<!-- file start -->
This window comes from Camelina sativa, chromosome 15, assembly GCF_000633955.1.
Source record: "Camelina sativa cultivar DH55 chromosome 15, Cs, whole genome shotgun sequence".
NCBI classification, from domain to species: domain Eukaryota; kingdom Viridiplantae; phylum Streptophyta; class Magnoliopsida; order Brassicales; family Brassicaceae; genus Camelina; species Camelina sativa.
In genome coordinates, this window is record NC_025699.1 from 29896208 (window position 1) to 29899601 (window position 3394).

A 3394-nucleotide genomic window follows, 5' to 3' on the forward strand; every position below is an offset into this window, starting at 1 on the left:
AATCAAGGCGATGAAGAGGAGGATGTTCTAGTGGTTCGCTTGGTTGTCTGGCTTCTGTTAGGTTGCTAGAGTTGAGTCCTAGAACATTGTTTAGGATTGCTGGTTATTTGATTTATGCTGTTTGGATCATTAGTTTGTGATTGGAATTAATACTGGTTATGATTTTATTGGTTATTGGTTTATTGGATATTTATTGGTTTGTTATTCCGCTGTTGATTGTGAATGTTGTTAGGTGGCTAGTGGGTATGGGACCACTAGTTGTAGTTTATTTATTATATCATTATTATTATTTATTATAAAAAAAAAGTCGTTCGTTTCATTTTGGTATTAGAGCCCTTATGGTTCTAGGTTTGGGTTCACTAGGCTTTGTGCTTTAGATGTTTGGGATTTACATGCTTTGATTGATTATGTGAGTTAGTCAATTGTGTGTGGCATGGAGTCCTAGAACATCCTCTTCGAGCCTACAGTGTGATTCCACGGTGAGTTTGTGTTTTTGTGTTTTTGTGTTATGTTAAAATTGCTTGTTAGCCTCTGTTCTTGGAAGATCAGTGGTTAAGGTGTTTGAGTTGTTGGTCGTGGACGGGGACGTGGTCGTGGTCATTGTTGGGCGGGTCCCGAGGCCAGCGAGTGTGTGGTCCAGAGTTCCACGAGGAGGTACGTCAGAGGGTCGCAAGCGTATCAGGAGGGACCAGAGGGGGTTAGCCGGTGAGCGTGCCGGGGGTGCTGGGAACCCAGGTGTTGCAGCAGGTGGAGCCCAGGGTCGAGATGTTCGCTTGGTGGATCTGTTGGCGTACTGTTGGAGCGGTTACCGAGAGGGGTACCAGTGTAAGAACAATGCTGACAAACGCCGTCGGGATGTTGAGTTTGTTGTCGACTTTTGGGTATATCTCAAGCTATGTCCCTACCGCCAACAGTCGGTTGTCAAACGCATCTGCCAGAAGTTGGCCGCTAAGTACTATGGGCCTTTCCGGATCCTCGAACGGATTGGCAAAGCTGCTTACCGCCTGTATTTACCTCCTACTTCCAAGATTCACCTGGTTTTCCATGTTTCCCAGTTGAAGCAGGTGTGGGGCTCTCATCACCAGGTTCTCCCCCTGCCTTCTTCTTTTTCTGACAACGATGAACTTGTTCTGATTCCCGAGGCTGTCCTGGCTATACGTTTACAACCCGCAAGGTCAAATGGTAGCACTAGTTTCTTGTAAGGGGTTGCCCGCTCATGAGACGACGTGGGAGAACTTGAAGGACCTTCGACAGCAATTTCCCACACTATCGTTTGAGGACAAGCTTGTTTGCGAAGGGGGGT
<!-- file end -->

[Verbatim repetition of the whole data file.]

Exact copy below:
This window comes from Camelina sativa, chromosome 15, assembly GCF_000633955.1.
Source record: "Camelina sativa cultivar DH55 chromosome 15, Cs, whole genome shotgun sequence".
NCBI classification, from domain to species: domain Eukaryota; kingdom Viridiplantae; phylum Streptophyta; class Magnoliopsida; order Brassicales; family Brassicaceae; genus Camelina; species Camelina sativa.
In genome coordinates, this window is record NC_025699.1 from 29896208 (window position 1) to 29899601 (window position 3394).

A 3394-nucleotide genomic window follows, 5' to 3' on the forward strand; every position below is an offset into this window, starting at 1 on the left:
AATCAAGGCGATGAAGAGGAGGATGTTCTAGTGGTTCGCTTGGTTGTCTGGCTTCTGTTAGGTTGCTAGAGTTGAGTCCTAGAACATTGTTTAGGATTGCTGGTTATTTGATTTATGCTGTTTGGATCATTAGTTTGTGATTGGAATTAATACTGGTTATGATTTTATTGGTTATTGGTTTATTGGATATTTATTGGTTTGTTATTCCGCTGTTGATTGTGAATGTTGTTAGGTGGCTAGTGGGTATGGGACCACTAGTTGTAGTTTATTTATTATATCATTATTATTATTTATTATAAAAAAAAAGTCGTTCGTTTCATTTTGGTATTAGAGCCCTTATGGTTCTAGGTTTGGGTTCACTAGGCTTTGTGCTTTAGATGTTTGGGATTTACATGCTTTGATTGATTATGTGAGTTAGTCAATTGTGTGTGGCATGGAGTCCTAGAACATCCTCTTCGAGCCTACAGTGTGATTCCACGGTGAGTTTGTGTTTTTGTGTTTTTGTGTTATGTTAAAATTGCTTGTTAGCCTCTGTTCTTGGAAGATCAGTGGTTAAGGTGTTTGAGTTGTTGGTCGTGGACGGGGACGTGGTCGTGGTCATTGTTGGGCGGGTCCCGAGGCCAGCGAGTGTGTGGTCCAGAGTTCCACGAGGAGGTACGTCAGAGGGTCGCAAGCGTATCAGGAGGGACCAGAGGGGGTTAGCCGGTGAGCGTGCCGGGGGTGCTGGGAACCCAGGTGTTGCAGCAGGTGGAGCCCAGGGTCGAGATGTTCGCTTGGTGGATCTGTTGGCGTACTGTTGGAGCGGTTACCGAGAGGGGTACCAGTGTAAGAACAATGCTGACAAACGCCGTCGGGATGTTGAGTTTGTTGTCGACTTTTGGGTATATCTCAAGCTATGTCCCTACCGCCAACAGTCGGTTGTCAAACGCATCTGCCAGAAGTTGGCCGCTAAGTACTATGGGCCTTTCCGGATCCTCGAACGGATTGGCAAAGCTGCTTACCGCCTGTATTTACCTCCTACTTCCAAGATTCACCTGGTTTTCCATGTTTCCCAGTTGAAGCAGGTGTGGGGCTCTCATCACCAGGTTCTCCCCCTGCCTTCTTCTTTTTCTGACAACGATGAACTTGTTCTGATTCCCGAGGCTGTCCTGGCTATACGTTTACAACCCGCAAGGTCAAATGGTAGCACTAGTTTCTTGTAAGGGGTTGCCCGCTCATGAGACGACGTGGGAGAACTTGAAGGACCTTCGACAGCAATTTCCCACACTATCGTTTGAGGACAAGCTTGTTTGCGAAGGGGGGT